A video showing Burrillville Town Council Attorney Oleg Nikolyszyn telling a resident that Rep Cale Keable is responsible for bringing the Invenergy power plant to the town has surfaced. In the video, Nikolyszyn says, in reference to the power plant, “Why don’t you ask Mr. Keable why he proposed this whole project in the first place? It was his idea.”
Keable calls the accusation “ludicrous.”
Nikolyszyn’s statement, if true, would seriously rewrite the history of the circumstances under which Invenergy decided upon Burrillville as the location for a fracked gas and diesel oil burning power plant. I reached out to Representative Cale Keable and asked about Nikolyszyn’s accusation. Keable denied Nikolyszyn’s version of events. His full statement is compelling reading and helps to fill some holes in the timeline of Invenergy’s interest in our state:
Solicitor Oleg Nikolyszyn and others’ suggestion that I directed Invenergy to Burrillville is ludicrous and an obvious example of political “hot potato.” Mr. Nikolyszyn, who was appointed by the Republican majority on the council, should concentrate on providing legal advice to the town council instead of engaging in petty, partisan finger pointing on behalf of its Republican members and town manager, Mike Wood. Mike Wood and the town council have faced the town’s disgust at their actions and now they desperately seek a way to make their problem mine. I know my friends and neighbors in Burrillville will see this obvious political tactic for what it is. Unlike others, I know my people are smart, intelligent people, capable — and deserving of — self-determination.
“When, after listening to the people of Burrillville, I made the decision to oppose siting of a massive, oil and gas burning power plant in Pascoag, people immediately told me that power plant proponents would find a way to attack me. After all, there is a lot of money at stake. So this obvious and desperate attempt at political character assassination, just as the people seek redress in the General Assembly — which is exactly what several members of the town council instructed them to do — does not surprise me in the least. Even the casual observer should be suspicious of the timing of Mr. Nikolyszyn’s statement.
“It is well known in Burrillville that our town manager, Mike Wood, intimidates anyone that steps out of line, including town council members and town employees. As the whole town has seen, Mike Wood now has them toeing the Invenergy line. I, however, refuse to live in fear of Mike Wood’s intimidation tactics. Obviously, that has made me a target. I will not allow his bullying to stop me from representing my friends and neighbors as best I can. If that means I can never win another election, then so be it. My only question for the town council is: “why have you not joined Sen. Fogarty and I in opposing Mike Wood’s power plant?”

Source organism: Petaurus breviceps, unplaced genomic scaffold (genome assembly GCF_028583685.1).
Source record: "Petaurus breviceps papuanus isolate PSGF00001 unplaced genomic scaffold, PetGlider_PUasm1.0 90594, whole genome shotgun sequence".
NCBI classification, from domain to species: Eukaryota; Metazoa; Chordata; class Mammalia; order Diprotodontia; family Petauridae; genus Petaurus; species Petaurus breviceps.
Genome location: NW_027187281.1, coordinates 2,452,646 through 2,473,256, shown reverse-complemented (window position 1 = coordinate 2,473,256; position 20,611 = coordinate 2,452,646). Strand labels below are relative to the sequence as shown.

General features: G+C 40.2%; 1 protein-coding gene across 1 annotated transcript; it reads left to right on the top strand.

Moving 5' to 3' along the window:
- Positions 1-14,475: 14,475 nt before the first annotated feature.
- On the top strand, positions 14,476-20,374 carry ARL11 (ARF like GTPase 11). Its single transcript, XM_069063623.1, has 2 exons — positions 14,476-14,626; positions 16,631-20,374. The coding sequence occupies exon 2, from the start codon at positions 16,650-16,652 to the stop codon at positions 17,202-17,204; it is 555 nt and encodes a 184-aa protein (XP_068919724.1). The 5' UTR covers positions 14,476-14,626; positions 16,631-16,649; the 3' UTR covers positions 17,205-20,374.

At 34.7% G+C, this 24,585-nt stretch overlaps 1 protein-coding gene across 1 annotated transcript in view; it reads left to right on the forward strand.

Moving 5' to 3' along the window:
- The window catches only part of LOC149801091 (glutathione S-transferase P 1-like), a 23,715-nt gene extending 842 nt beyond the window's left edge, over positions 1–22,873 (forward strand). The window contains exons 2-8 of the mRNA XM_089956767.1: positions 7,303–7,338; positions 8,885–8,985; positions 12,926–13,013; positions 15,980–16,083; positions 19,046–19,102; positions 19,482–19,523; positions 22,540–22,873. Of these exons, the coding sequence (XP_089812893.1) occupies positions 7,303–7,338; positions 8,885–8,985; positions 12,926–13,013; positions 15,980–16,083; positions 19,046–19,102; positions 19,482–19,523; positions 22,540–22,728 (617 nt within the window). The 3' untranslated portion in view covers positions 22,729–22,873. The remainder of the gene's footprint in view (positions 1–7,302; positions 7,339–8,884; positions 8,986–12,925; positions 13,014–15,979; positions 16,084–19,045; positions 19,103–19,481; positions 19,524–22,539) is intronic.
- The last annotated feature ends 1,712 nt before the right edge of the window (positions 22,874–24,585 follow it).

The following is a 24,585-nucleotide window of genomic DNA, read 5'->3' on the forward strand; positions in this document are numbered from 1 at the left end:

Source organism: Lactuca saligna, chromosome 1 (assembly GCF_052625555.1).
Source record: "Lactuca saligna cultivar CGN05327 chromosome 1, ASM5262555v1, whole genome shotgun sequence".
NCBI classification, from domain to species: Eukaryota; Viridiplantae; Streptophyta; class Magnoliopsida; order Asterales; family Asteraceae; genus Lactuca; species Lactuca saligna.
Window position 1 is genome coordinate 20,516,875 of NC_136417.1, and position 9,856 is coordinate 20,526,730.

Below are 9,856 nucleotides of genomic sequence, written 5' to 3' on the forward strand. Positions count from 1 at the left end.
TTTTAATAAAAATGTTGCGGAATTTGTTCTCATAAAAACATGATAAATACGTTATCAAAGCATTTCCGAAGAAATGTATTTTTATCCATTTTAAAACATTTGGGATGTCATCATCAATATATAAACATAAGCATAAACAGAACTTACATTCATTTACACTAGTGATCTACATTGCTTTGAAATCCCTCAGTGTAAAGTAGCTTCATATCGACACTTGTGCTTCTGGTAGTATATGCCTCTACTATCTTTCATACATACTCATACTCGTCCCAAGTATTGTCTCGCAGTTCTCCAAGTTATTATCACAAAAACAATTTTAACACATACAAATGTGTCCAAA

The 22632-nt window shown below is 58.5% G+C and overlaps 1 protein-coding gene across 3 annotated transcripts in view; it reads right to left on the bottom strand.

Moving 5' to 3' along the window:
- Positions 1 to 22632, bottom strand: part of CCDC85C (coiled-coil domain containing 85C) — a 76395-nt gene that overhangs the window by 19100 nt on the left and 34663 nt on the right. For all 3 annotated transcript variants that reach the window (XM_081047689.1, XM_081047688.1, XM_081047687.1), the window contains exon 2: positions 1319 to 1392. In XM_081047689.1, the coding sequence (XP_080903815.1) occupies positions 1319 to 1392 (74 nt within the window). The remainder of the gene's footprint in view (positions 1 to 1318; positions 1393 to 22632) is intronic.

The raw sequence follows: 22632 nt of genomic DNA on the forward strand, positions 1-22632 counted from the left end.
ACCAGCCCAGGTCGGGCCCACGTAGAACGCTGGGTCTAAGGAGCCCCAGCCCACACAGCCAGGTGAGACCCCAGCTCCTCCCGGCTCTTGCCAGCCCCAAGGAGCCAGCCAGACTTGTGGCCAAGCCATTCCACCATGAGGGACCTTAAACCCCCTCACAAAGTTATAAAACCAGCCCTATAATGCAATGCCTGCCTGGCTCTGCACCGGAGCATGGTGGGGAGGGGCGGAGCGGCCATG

“The Invenergy proposal and forthcoming tax treaty should be about one thing — what the people of Burrillville want for themselves. Now, more than ever, I believe putting the power plant’s tax treaty before the voters is the only way to ensure our voice is heard and Burrillville’s best interests met. Those in favor of a tax treaty can vote for it. Those opposed will have their day at the polls.
“In the winter of 2014/2015 (either late December or January), Invenergy’s attorney — who I know and respect from the legal community and from the State House — asked me to attend a meeting in Burrillville with the town manager, whom the attorney did not yet know, his client, and the town planner to discuss a possible development in Burrillville. Such an informational meeting is in not in any way out of the ordinary and I always try to assist my town with whatever needs that they might have. I attended the meeting and learned of Invenergy’s proposal for the first time. Invenergy’s plans had obviously been completely planned out before I was ever brought in the loop. Again, the meeting was certainly not to ask my permission or anything of the like as Mr. Nikolyszyn would seem to suggest, it was informational. The only thing that is curious about this meeting is the fact that apparently it was some time before Mike Wood — who heard the same information I did coming out of that meeting — bothered to inform the town council, who are nominally his boss. This should not be surprising to those who understand Burrillville politics.
“Throughout 2015 and into early 2016, I had a neutral stance on the merits of the project and attempted to assist the town manager and town council in any way they asked. During that time, I was asked to submit legislation to help Mike Wood’s power plant and had several conversations in that regard. However, as the fact that the will of the people differed significantly from Mike Wood’s became clear to me, I did not submit legislation to help the power plant. I suppose that like many, I did not fully grasp the threat to our town at that time.
“However, in March of 2016, as Sen. Fogarty and I spoke to at first dozens and then hundreds of Burrillville residents, I became convinced that Mike Wood’s power plant would hurt our town. I therefore made the decision to publicly oppose the power plant in a letter to the Siting Board on April 7, 2016. I would hope that Mike Wood, the town council, and the council’s staff stop their attacks against me in a transparent attempt to lay their problem at my feet. Instead, I hope they stand up against the plant and for our people. At a minimum, I hope they at least be intellectually honest and acknowledge the fact that they want Mike Wood’s power plant and will do anything to make sure it gets built, if that is their position.”